£50m fund will bring superfast broadband to 800,000 homesThe Daily Telegraph printed an article on March 5th outlining the governments plans for superfast broadband across the UK.
Up to £800,000 homes and businesses could benefit from superfast broadband funded by a £50million fund announced yesterday by George Osborne. The money is to be made available to local authorities in an effort to improve internet speeds across Britain.
At the end of last year the Government committed £830 million of public money over the next seven years to ensure superfast broadband connections will be installed in every community by 2015.
Yesterday's announcement marks the first tranche of that investment to be released. Over the next four years the Government will make a further £530 million available, rolling out high-speed internet to areas where the market alone would not reach. A £300 million from the television license fee has been committed for post-2015 work. Just 0.2 per cent of the country currently has access to superfast fixed broadband networks.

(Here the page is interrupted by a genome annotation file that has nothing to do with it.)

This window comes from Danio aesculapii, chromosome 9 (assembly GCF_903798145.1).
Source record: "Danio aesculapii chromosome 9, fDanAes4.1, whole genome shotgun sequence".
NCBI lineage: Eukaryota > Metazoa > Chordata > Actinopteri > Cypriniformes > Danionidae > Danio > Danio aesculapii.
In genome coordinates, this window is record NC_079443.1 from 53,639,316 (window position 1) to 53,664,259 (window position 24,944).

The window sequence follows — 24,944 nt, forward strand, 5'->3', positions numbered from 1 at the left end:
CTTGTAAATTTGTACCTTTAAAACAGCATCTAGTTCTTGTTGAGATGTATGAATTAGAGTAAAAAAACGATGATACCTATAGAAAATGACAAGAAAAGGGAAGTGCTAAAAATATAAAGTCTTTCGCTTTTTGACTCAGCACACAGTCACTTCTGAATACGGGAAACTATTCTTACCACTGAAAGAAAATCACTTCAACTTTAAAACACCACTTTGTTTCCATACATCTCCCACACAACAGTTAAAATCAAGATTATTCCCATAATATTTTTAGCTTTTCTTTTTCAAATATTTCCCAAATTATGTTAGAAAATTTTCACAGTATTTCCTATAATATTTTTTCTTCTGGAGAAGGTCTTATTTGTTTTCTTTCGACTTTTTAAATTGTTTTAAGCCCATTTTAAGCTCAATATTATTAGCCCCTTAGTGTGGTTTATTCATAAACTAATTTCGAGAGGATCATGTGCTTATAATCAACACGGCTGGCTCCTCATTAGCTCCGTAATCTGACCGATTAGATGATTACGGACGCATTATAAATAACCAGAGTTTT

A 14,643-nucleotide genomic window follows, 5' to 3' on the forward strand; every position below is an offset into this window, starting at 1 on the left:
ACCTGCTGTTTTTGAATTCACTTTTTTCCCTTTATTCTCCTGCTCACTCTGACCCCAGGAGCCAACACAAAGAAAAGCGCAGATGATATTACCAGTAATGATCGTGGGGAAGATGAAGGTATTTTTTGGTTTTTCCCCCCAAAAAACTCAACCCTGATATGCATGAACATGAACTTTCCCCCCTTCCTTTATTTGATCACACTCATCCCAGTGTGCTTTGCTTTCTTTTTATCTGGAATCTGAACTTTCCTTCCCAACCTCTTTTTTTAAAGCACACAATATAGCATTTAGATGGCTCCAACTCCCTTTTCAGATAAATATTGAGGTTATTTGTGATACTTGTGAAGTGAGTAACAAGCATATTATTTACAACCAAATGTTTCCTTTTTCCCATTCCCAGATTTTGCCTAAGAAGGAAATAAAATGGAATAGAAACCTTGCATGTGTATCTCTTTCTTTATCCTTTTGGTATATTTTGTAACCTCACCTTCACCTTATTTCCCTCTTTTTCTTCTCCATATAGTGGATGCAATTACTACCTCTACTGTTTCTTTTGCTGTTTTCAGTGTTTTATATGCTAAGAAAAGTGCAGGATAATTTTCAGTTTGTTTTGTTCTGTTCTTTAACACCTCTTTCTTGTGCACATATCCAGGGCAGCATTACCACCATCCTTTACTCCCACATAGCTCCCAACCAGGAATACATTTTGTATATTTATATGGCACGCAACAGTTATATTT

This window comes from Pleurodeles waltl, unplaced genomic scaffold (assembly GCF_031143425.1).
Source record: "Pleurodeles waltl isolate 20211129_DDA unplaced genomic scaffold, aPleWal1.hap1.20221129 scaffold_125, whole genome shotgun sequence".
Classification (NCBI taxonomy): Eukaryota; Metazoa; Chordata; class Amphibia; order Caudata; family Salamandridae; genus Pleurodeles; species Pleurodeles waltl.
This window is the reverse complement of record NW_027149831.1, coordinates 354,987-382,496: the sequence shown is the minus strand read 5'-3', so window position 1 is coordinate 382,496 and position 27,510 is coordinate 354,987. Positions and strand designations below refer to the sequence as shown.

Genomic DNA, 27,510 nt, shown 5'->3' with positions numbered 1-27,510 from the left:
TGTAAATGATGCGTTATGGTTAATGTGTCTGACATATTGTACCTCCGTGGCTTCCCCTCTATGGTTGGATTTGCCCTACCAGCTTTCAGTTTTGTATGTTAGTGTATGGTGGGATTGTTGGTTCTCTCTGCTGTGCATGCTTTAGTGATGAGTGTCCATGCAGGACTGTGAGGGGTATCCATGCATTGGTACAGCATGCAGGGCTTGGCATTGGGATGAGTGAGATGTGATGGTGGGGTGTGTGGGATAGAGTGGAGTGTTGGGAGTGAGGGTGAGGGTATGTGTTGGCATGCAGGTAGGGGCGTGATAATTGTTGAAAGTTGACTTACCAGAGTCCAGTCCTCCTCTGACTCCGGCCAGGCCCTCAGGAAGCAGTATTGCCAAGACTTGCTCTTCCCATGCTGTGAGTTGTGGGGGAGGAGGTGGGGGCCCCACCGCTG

The fibre optic upgrades will allow internet service providers to routinely offer packages with speeds of up to 100 megabits per second.
Speaking in Bristol, where the Chancellor was visiting Hewlett Packard, the technology company, he said: "Broadband is crucial for the country's economic future; that's why the coalition Government is investing over half a billion pounds in its infrastructure. We want to have the best superfast broadband network in Europe by 2015 and today's £50 million will benefit up to 800,000 homes and businesses. This is very much a locally driven process and we encourage bids from all local people with plans for improving broadband in their local area."
Today, Mr Osborne will also announce the creation of a series of Enterprise Zones designed to encourage businesses to set up outside London. Businesses that choose to relocate will be subject to lower taxes and less bureaucracy, the Chancellor will say at the start of the Tory Party Spring Conference in Cardiff.
There will be at least 10 zones, costing £100 million. Local authorities will be able to keep business rates raised within the zones. They are similar to successful projects championed under Margaret Thatcher in the 1980s, such as the Canary Wharf development.